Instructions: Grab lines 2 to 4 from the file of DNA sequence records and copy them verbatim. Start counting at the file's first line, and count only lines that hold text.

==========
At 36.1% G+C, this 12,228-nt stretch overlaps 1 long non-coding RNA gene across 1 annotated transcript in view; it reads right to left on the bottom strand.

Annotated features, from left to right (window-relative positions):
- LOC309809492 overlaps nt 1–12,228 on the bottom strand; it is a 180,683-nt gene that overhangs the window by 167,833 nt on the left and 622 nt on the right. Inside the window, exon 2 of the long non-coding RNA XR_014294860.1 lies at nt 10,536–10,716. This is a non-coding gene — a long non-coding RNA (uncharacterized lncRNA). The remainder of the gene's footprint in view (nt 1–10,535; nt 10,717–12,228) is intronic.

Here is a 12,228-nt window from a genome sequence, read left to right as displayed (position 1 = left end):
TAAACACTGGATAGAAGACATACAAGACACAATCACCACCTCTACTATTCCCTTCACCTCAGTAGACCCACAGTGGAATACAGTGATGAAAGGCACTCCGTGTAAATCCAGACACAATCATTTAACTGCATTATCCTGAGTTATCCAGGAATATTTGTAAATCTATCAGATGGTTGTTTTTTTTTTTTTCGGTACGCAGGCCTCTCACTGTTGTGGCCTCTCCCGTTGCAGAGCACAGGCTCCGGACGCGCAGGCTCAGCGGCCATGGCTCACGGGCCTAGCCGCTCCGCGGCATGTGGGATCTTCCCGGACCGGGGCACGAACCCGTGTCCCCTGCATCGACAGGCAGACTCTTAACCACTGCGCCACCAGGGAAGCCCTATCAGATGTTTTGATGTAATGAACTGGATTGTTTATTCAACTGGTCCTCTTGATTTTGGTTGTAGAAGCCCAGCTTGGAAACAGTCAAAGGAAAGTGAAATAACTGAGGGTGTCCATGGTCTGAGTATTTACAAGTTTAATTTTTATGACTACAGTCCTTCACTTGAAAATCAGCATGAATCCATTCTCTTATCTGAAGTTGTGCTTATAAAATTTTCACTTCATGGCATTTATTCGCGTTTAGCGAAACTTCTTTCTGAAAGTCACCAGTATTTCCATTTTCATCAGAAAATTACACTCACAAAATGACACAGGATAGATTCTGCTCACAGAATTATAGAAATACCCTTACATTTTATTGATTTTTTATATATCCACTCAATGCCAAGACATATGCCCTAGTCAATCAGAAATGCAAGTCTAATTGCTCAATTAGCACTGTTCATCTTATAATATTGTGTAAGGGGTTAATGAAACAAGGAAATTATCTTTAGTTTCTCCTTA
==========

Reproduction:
Annotated features, from left to right (window-relative positions):
- LOC309809492 overlaps nt 1–12,228 on the bottom strand; it is a 180,683-nt gene that overhangs the window by 167,833 nt on the left and 622 nt on the right. Inside the window, exon 2 of the long non-coding RNA XR_014294860.1 lies at nt 10,536–10,716. This is a non-coding gene — a long non-coding RNA (uncharacterized lncRNA). The remainder of the gene's footprint in view (nt 1–10,535; nt 10,717–12,228) is intronic.

Here is a 12,228-nt window from a genome sequence, read left to right as displayed (position 1 = left end):